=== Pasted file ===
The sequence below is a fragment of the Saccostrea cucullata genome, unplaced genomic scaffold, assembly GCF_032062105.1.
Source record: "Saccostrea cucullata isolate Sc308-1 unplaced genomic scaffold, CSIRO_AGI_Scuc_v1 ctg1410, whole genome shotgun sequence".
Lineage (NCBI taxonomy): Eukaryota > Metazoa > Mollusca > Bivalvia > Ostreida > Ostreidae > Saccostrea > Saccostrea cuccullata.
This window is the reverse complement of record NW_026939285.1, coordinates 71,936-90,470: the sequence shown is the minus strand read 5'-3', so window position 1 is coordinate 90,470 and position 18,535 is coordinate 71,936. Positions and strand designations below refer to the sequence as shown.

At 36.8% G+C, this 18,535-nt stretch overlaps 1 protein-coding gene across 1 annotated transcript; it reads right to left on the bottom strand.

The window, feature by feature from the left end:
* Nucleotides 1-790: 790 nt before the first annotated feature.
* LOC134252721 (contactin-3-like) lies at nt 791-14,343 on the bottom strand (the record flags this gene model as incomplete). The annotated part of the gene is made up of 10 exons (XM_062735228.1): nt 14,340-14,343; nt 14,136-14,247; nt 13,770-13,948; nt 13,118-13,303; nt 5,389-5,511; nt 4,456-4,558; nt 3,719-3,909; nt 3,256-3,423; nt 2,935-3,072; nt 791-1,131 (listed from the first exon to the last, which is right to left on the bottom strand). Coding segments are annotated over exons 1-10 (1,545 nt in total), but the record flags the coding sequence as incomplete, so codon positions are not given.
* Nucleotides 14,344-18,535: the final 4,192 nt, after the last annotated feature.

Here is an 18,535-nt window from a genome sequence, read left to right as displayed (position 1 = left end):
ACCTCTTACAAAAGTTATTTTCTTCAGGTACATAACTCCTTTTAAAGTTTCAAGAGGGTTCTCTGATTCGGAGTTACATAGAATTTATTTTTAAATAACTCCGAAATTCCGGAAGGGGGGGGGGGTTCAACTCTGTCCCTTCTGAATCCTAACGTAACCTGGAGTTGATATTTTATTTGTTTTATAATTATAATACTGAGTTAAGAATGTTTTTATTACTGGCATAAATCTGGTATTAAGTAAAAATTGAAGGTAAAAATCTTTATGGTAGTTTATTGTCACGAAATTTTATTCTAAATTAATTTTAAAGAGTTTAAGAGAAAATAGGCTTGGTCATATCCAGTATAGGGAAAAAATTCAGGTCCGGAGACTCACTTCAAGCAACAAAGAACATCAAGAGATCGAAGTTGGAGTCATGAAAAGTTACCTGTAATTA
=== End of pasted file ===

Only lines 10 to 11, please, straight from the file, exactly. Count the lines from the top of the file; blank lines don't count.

Here is an 18,535-nt window from a genome sequence, read left to right as displayed (position 1 = left end):
ACCTCTTACAAAAGTTATTTTCTTCAGGTACATAACTCCTTTTAAAGTTTCAAGAGGGTTCTCTGATTCGGAGTTACATAGAATTTATTTTTAAATAACTCCGAAATTCCGGAAGGGGGGGGGGGTTCAACTCTGTCCCTTCTGAATCCTAACGTAACCTGGAGTTGATATTTTATTTGTTTTATAATTATAATACTGAGTTAAGAATGTTTTTATTACTGGCATAAATCTGGTATTAAGTAAAAATTGAAGGTAAAAATCTTTATGGTAGTTTATTGTCACGAAATTTTATTCTAAATTAATTTTAAAGAGTTTAAGAGAAAATAGGCTTGGTCATATCCAGTATAGGGAAAAAATTCAGGTCCGGAGACTCACTTCAAGCAACAAAGAACATCAAGAGATCGAAGTTGGAGTCATGAAAAGTTACCTGTAATTA